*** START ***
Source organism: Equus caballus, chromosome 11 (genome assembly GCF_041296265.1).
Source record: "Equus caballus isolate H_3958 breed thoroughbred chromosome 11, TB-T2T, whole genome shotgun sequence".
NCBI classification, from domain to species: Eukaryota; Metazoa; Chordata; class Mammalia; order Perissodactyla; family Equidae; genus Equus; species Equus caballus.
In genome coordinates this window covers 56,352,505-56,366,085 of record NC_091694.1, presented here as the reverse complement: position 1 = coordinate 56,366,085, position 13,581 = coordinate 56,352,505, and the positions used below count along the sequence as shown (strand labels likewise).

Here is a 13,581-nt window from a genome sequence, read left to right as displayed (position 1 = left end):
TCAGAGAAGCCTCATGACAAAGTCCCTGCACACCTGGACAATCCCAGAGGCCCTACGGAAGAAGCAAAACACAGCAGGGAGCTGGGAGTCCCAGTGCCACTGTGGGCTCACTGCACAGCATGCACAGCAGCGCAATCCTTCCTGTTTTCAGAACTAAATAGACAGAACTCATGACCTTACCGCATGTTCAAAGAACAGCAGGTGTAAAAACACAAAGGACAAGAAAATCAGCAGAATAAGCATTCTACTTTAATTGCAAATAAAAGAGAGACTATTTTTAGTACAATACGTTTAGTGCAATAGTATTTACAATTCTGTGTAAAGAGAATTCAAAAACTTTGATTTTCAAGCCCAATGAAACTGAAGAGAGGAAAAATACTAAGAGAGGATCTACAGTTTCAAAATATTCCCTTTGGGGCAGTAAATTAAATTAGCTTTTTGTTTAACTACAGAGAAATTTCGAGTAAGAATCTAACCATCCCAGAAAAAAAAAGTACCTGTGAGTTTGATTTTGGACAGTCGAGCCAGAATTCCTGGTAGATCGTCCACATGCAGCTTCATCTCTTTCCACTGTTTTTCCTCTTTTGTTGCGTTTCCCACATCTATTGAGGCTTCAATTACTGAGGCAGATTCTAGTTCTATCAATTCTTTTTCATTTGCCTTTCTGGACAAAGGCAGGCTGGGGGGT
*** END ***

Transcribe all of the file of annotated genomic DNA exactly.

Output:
Source organism: Equus caballus, chromosome 11 (genome assembly GCF_041296265.1).
Source record: "Equus caballus isolate H_3958 breed thoroughbred chromosome 11, TB-T2T, whole genome shotgun sequence".
NCBI classification, from domain to species: Eukaryota; Metazoa; Chordata; class Mammalia; order Perissodactyla; family Equidae; genus Equus; species Equus caballus.
In genome coordinates this window covers 56,352,505-56,366,085 of record NC_091694.1, presented here as the reverse complement: position 1 = coordinate 56,366,085, position 13,581 = coordinate 56,352,505, and the positions used below count along the sequence as shown (strand labels likewise).

Here is a 13,581-nt window from a genome sequence, read left to right as displayed (position 1 = left end):
TCAGAGAAGCCTCATGACAAAGTCCCTGCACACCTGGACAATCCCAGAGGCCCTACGGAAGAAGCAAAACACAGCAGGGAGCTGGGAGTCCCAGTGCCACTGTGGGCTCACTGCACAGCATGCACAGCAGCGCAATCCTTCCTGTTTTCAGAACTAAATAGACAGAACTCATGACCTTACCGCATGTTCAAAGAACAGCAGGTGTAAAAACACAAAGGACAAGAAAATCAGCAGAATAAGCATTCTACTTTAATTGCAAATAAAAGAGAGACTATTTTTAGTACAATACGTTTAGTGCAATAGTATTTACAATTCTGTGTAAAGAGAATTCAAAAACTTTGATTTTCAAGCCCAATGAAACTGAAGAGAGGAAAAATACTAAGAGAGGATCTACAGTTTCAAAATATTCCCTTTGGGGCAGTAAATTAAATTAGCTTTTTGTTTAACTACAGAGAAATTTCGAGTAAGAATCTAACCATCCCAGAAAAAAAAAGTACCTGTGAGTTTGATTTTGGACAGTCGAGCCAGAATTCCTGGTAGATCGTCCACATGCAGCTTCATCTCTTTCCACTGTTTTTCCTCTTTTGTTGCGTTTCCCACATCTATTGAGGCTTCAATTACTGAGGCAGATTCTAGTTCTATCAATTCTTTTTCATTTGCCTTTCTGGACAAAGGCAGGCTGGGGGGT